making local government more ethical
When the criminal justice system finds that government officials are involved in a conspiracy to pursue illegal conduct in an environment of fear and intimidation, they bring racketeering charges under the Racketeer Influenced and Corrupt Organizations Act (RICO). This is what happened with the Atlanta schools cheating scandal. According to an article in today's New York Times, six more educators pleaded guilty to being part of the conspiracy, bringing the total to 17. According to an article in the Atlanta Journal-Constitution, the original charges were brought in March of this year against 35 educators. The original investigation implicated at least 44 schools and 178 educators.

The same sort of environment exists at the center of ethical misconduct, but ethics programs have to be more creative in investigating and preventing it, and enforcing against it.

According to an article yesterday in the Seguin (TX) Gazette, there will be a perfectly ordinary local government ethics occurrence next Monday in Seguin, a town of 25,000 outside San Antonio: the city's ethics commission will meet in closed session to discuss a recently filed ethics complaint.

There doesn't seem to be anything wrong with this. But there are two serious problems here. One is that, according to the article, "the Ethics Commission generally meets only when an ethics complaint has been filed. The commission is required to hold an annual meeting in June to elect officers." Actually, the commission meets "when necessary to carry out its responsibilities." According to the city's website, the EC met only once each year from 2009 to 2012, all but once in June, to elect officers. In 2013, it doesn't appear to have met at all. In other words, the EC clearly does not have many responsibilities, and is not even being employed for the purpose of enforcement.

The second problem is that, according to the city attorney (who is both the city's ethics officer and the EC's counsel and staff), he cannot comment on the complaint because it doesn’t become public information until after it has been acted upon by the EC.

The Boss of the Ethics Director's Bosses
According to an article this week in the Free Times, an FOI lawsuit was filed against South Carolina's ethics commission, because its director had said that a letter informing the governor of an ethics violation had not been sent and had been destroyed, when in fact it was sent and did exist.

Not only does the governor appoint all EC members (making her the boss of those for whom the ethics director works) but, according to the article, the director consulted with the governor's private attorney before telling his staff attorney that her opinion (apparently the one in the letter) was uninformed. This relationship with the governor, plus the EC's lack of transparency, undermine the public's trust in the ethics program.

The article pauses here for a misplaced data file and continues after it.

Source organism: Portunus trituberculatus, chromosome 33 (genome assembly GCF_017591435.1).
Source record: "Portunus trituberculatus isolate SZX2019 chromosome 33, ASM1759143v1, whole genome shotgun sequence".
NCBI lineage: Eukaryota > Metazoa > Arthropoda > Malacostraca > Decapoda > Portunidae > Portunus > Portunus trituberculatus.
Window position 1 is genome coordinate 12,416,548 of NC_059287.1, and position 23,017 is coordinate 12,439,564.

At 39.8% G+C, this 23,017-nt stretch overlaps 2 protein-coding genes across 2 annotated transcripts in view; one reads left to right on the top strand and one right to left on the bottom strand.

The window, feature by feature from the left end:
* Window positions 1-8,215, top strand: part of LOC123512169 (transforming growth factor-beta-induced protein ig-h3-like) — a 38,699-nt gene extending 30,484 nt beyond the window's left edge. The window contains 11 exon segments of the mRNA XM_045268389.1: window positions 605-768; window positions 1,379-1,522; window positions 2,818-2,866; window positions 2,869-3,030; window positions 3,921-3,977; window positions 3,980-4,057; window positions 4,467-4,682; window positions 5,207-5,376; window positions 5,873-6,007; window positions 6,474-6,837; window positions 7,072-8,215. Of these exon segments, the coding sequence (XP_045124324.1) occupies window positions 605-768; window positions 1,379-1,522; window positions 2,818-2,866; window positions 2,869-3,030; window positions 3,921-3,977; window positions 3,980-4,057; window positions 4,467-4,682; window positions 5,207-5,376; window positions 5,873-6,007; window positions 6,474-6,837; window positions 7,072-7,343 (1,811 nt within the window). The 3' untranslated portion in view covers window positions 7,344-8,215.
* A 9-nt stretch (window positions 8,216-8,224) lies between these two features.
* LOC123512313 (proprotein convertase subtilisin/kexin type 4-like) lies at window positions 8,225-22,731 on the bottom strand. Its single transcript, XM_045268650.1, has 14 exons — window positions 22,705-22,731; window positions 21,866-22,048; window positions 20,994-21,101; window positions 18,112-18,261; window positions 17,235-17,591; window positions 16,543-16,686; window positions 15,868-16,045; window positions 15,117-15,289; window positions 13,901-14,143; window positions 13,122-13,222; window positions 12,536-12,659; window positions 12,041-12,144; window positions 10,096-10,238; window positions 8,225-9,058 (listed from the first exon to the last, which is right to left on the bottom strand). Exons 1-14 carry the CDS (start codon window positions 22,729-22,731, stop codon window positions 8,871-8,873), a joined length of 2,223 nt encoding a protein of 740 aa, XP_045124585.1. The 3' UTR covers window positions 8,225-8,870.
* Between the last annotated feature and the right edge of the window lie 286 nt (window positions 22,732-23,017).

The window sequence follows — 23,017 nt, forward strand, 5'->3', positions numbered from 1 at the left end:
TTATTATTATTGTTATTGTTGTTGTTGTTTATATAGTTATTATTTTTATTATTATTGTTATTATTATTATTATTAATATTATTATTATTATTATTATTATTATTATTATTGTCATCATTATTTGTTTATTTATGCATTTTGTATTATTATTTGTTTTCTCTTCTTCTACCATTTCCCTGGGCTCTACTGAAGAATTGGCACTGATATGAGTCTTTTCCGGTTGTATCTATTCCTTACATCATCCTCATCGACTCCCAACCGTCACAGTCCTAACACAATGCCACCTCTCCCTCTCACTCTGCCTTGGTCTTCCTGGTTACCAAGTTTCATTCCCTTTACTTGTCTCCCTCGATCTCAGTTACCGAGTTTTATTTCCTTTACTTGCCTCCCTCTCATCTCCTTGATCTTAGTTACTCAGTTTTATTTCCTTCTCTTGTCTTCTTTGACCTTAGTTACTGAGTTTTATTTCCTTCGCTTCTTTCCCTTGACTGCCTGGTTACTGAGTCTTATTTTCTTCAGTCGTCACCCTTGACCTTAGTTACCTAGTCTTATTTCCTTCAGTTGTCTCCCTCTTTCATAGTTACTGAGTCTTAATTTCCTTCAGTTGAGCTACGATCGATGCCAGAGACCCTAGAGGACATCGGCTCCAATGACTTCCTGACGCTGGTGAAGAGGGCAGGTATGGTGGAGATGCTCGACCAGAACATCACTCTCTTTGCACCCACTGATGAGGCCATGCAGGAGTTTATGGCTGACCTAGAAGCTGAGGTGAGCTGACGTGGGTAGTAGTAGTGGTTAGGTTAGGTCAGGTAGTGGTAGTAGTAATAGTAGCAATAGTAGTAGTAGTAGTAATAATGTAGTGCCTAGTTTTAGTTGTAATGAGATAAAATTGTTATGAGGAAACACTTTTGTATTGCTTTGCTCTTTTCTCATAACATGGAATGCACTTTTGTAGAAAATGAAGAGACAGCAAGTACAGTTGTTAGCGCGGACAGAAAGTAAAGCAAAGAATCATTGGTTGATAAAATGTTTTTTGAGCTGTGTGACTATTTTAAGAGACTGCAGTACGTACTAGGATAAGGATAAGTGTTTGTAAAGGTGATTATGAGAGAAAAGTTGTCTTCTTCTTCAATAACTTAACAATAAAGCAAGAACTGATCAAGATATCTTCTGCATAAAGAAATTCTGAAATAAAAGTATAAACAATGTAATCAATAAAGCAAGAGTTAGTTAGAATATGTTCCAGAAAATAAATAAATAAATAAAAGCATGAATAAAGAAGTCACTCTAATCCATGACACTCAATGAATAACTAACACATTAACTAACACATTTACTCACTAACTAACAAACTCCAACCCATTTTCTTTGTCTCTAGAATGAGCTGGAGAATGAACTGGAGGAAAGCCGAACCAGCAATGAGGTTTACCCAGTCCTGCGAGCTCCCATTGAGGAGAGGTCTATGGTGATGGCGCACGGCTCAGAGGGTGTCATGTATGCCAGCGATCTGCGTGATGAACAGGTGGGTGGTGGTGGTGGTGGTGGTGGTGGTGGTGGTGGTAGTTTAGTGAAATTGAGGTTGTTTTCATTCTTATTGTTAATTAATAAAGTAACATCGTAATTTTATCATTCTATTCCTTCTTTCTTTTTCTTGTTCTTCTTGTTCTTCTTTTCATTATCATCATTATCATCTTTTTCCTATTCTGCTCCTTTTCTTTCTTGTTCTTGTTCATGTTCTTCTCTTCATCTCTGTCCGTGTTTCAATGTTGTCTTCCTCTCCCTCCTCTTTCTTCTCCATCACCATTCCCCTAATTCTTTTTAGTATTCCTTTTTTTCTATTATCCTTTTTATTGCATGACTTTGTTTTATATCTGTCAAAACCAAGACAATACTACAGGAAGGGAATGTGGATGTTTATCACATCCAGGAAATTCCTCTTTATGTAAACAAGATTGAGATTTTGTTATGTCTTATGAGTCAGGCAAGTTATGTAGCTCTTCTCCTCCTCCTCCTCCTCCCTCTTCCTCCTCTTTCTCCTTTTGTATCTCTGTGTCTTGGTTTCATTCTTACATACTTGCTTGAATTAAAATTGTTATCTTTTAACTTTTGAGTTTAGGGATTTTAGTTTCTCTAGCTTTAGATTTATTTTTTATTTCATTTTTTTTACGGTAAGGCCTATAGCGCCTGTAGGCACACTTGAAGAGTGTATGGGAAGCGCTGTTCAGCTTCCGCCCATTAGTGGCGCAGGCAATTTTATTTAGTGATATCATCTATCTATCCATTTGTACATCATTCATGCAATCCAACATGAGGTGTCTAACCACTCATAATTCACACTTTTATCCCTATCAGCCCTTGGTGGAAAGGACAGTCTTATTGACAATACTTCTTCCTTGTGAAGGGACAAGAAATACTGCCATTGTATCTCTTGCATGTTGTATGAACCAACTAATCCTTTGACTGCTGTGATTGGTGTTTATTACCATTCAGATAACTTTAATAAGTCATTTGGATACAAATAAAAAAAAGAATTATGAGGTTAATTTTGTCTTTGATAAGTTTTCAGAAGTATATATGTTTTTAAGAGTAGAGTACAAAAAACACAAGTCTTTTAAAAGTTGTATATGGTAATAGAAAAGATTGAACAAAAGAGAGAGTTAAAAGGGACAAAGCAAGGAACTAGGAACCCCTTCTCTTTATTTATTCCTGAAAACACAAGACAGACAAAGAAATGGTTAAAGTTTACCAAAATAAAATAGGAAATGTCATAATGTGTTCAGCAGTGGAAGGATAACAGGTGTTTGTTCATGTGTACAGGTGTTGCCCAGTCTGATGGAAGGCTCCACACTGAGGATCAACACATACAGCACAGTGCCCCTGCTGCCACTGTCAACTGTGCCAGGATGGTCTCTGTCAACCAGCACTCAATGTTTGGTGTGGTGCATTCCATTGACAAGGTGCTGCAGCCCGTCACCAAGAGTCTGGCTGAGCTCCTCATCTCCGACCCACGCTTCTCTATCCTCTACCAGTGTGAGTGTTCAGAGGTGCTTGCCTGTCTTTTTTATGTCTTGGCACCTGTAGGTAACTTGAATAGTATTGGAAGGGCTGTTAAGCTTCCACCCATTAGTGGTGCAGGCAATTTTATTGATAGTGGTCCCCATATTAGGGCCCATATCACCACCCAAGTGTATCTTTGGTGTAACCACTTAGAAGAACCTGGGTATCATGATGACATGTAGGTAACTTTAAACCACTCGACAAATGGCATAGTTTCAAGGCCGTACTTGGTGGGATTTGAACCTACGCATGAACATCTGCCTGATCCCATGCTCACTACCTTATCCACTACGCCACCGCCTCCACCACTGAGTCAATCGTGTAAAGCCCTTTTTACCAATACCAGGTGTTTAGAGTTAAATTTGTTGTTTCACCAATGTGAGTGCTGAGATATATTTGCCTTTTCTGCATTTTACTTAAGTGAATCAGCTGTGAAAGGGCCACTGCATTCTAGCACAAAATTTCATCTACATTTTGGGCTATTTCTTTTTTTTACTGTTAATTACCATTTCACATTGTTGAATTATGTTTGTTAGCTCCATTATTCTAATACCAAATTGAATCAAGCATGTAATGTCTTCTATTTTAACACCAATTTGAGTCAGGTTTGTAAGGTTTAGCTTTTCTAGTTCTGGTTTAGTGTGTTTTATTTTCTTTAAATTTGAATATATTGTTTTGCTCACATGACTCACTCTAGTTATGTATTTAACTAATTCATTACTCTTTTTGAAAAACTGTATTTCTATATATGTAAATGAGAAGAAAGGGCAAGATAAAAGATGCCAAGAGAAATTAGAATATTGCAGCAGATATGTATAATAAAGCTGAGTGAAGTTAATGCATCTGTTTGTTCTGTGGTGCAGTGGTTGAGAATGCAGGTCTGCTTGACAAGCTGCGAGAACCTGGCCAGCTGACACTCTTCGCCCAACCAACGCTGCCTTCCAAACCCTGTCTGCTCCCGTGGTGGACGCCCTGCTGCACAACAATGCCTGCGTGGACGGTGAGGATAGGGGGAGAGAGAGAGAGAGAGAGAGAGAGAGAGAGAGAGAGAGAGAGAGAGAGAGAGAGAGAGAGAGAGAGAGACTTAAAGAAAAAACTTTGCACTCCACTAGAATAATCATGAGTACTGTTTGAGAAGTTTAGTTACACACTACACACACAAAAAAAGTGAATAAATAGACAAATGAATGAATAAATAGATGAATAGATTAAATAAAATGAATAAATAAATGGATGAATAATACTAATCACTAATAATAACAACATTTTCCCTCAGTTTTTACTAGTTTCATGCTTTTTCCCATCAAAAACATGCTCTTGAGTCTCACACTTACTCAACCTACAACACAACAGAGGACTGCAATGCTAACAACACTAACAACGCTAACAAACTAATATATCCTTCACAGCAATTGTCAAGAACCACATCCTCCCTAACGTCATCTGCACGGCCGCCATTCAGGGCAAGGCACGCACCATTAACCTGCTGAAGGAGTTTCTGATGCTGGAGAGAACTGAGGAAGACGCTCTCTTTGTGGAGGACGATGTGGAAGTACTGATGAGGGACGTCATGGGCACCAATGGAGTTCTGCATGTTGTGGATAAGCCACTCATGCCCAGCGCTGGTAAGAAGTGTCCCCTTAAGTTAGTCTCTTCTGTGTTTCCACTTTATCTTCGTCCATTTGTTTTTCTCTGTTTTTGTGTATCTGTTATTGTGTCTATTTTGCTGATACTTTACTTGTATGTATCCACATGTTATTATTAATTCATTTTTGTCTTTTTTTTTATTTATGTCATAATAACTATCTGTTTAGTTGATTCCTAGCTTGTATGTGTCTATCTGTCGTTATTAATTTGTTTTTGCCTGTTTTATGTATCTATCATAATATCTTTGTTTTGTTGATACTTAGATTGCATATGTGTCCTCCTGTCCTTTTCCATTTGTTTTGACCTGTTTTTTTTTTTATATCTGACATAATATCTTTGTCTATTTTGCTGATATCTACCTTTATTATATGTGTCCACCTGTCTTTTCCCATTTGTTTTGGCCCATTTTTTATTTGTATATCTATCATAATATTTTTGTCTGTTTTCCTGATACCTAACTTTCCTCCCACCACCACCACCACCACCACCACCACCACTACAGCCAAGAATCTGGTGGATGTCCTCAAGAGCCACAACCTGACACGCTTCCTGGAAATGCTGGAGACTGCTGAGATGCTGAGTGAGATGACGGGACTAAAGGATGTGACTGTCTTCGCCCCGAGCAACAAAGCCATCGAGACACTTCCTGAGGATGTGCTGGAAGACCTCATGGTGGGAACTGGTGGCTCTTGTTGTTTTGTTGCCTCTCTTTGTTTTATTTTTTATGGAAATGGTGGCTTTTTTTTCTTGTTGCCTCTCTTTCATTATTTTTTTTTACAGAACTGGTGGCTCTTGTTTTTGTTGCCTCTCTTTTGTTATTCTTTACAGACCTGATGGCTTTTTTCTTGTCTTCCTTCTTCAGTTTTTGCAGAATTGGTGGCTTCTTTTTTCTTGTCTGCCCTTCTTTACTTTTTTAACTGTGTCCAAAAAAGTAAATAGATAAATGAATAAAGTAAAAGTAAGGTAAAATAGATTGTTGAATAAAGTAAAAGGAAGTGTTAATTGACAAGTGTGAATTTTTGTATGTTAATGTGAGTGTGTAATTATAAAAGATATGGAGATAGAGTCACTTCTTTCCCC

Sometimes, conflict of interest matters come disguised as election law matters. Most of the time, due to secrecy, laziness, or an inability to draw lines between the dots, no one recognizes the conflict of interest matter. But sometimes, someone gives the game away, and it becomes clear how inextricable the two areas can be.

According to an article in today's New York Times, the game in Nassau County, NY (pop. 1.3 million) was putting up a third-party candidate for county executive in order to take votes away from a major party candidate. One conflict matter was the arrest of a man who had not paid a $250 fine. Why was this a conflict matter? Because a tiny percentage of those who do not pay fines are ever arrested. This arrest was handled by three police officers, and occurred on a bus. It was clearly a case of preferential mistreatment.

In New York State, lawyers are once again insisting that they are an exception to ethics laws. The Moreland Commission, a special investigatory commission called by the governor and consisting of district attorneys and other law enforcement officials, has subpoenaed the employers of several state legislators. According to an article in the Democrat and Chronicle, most of the employers quickly complied with the subpoenas and provided the requested information. But at least two of the employers are law firms, and they do not want to comply.

Many people think that lawyers make the best ethics commission members. In fact, many ethics codes require that at least some members of an ethics commission be lawyers.

However, lawyers are the individuals most likely to have relationships and obligations that conflict with the obligations they have as EC members. For example, they often have relationships with elected officials, who are often lawyers themselves, as well as with clients who seek special benefits from the local government. And they often represent clients before their local government's agencies and bodies.

This last kind of conflict situation led to a complaint filed against a Woodbridge, CT EC member, according to an article in Monday's New Haven Register. The complaint alleged that a lawyer-EC member (1) represented the town's fire commission in a legal dispute with the town's inland wetlands agency, and (2) represented a client before the town's planning and zoning commission.

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